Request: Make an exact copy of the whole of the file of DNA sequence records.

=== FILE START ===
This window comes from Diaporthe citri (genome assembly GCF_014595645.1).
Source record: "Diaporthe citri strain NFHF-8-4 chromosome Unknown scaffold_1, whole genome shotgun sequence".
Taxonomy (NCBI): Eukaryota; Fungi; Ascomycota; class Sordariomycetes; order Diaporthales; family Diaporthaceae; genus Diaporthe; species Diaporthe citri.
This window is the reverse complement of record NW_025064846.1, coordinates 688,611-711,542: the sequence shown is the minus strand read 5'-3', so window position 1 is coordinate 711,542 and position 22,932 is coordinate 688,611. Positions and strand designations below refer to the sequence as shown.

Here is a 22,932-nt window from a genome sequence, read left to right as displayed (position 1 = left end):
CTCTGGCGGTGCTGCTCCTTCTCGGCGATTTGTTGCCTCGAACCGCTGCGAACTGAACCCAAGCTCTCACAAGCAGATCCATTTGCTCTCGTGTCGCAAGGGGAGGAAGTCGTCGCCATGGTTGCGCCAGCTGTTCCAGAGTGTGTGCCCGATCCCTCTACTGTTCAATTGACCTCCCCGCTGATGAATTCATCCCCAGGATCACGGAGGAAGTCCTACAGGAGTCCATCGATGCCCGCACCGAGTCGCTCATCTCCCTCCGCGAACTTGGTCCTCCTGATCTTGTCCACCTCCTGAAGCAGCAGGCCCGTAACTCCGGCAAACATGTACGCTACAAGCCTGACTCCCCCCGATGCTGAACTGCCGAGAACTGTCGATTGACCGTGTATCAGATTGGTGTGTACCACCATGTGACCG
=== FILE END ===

This window comes from Diaporthe citri (genome assembly GCF_014595645.1).
Source record: "Diaporthe citri strain NFHF-8-4 chromosome Unknown scaffold_1, whole genome shotgun sequence".
Taxonomy (NCBI): Eukaryota; Fungi; Ascomycota; class Sordariomycetes; order Diaporthales; family Diaporthaceae; genus Diaporthe; species Diaporthe citri.
This window is the reverse complement of record NW_025064846.1, coordinates 688,611-711,542: the sequence shown is the minus strand read 5'-3', so window position 1 is coordinate 711,542 and position 22,932 is coordinate 688,611. Positions and strand designations below refer to the sequence as shown.

Here is a 22,932-nt window from a genome sequence, read left to right as displayed (position 1 = left end):
CTCTGGCGGTGCTGCTCCTTCTCGGCGATTTGTTGCCTCGAACCGCTGCGAACTGAACCCAAGCTCTCACAAGCAGATCCATTTGCTCTCGTGTCGCAAGGGGAGGAAGTCGTCGCCATGGTTGCGCCAGCTGTTCCAGAGTGTGTGCCCGATCCCTCTACTGTTCAATTGACCTCCCCGCTGATGAATTCATCCCCAGGATCACGGAGGAAGTCCTACAGGAGTCCATCGATGCCCGCACCGAGTCGCTCATCTCCCTCCGCGAACTTGGTCCTCCTGATCTTGTCCACCTCCTGAAGCAGCAGGCCCGTAACTCCGGCAAACATGTACGCTACAAGCCTGACTCCCCCCGATGCTGAACTGCCGAGAACTGTCGATTGACCGTGTATCAGATTGGTGTGTACCACCATGTGACCG